One Direction—“Best Song Ever”
A good song, with nifty lyrical details, but One Direction’s love of rock and roll would be more meaningful if their idea of rock and roll extended beyond loud guitars, booming drums, and scripted shouts. If they’re going to steal from The Who they might pick something that hasn’t been plundered to death like “Baba O’Reilly”, and they might want to try being less obvious about it, as well. Their hearts are in the right place, but they have no idea how to achieve whatever their goals may be, and I have a feeling that as they gain more control over their careers their music will get worse, not better. I hope not—they really are a charming bunch. But so far charm is all I’ve heard.
Ariana Grande—“Baby I”
Though the arrangement is too busy and Grande isn’t the singer her fans make her out to be, “Baby I” is a very good record. It’s essentially a 90s pastiche, but it’s surprisingly loose and high-spirited—there’s nothing stiff about its retro qualities, and for the most part it doesn’t get bogged down in trying to sound exactly like its sources. The worst thing about it, though, is the one thing that people seem most excited by: Grande’s slavish obeisance to the memory of Mariah Carey. There are two major problems with this. One, Grande lacks the vocal gifts and technical skill of her model—when she reaches for those trademarked high notes she tends to screech. And two…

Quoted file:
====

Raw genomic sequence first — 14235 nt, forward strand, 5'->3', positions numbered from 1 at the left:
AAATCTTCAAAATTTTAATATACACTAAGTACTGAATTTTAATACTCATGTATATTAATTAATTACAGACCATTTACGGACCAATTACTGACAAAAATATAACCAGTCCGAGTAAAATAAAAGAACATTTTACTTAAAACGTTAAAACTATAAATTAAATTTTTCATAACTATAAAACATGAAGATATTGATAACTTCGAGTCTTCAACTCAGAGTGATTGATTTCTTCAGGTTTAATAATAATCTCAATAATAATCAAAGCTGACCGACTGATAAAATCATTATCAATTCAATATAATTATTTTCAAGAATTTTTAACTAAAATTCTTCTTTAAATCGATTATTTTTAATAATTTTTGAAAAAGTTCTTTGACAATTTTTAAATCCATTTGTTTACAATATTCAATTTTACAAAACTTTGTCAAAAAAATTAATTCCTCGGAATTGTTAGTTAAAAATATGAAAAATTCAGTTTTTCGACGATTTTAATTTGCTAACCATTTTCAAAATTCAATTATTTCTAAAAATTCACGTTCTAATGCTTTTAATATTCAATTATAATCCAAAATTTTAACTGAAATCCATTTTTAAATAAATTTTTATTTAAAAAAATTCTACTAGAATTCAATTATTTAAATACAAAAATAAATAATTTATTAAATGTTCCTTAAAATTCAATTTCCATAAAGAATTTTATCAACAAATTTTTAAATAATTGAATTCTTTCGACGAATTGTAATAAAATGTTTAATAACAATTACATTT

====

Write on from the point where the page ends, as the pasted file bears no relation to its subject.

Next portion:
It’s Mariah Carey. What may be most depressing about the critical reaction to Grande’s records—and this in no way is her fault (well, maybe a little)—is the reassessment of Carey’s career that seems to have come with it. Suddenly, now that her pop career is essentially over and she’s been replaced by Grande, Mariah Carey has become the singer everybody loves, one of the greatest voices of her generation, perhaps even greater than the conveniently dead Whitney Houston, yada yada yada. While I’m willing to admit that Carey has made some good records—three or four at least—the majority of her material has been as limp and sentimental as pop music gets. There’s no doubting her influence: she made the observance of flights of melisma a major spectator sport and basically invented the “featuring” genre that still dominates hip-hop. But that influence has been a mixed blessing at best, and the records that generated it, popular as they were, for the most part were terrible.
I like to think that the flood of available music of the last few years has forced critics into a position where sentimental snap judgments are all that’s possible, and that since they grew up in a time when Carey’s music dominated the radio, they mistakenly thought it must be worthwhile. That would be an understandable explanation, but it’s the reverse of what should be happening. If anything, critics should be questioning, constantly, the music they grew up with and that most influenced them, seeing it as an accident, a moment of propinquity that may have pointed them in the wrong direction. But since 90% of critics, like 90% of everything else, are crap, that may be too much to expect. We’ve moved from the age of mechanical reproduction into the age of obsessive-nostalgic digital reproduction, and it’s just too easy to follow along.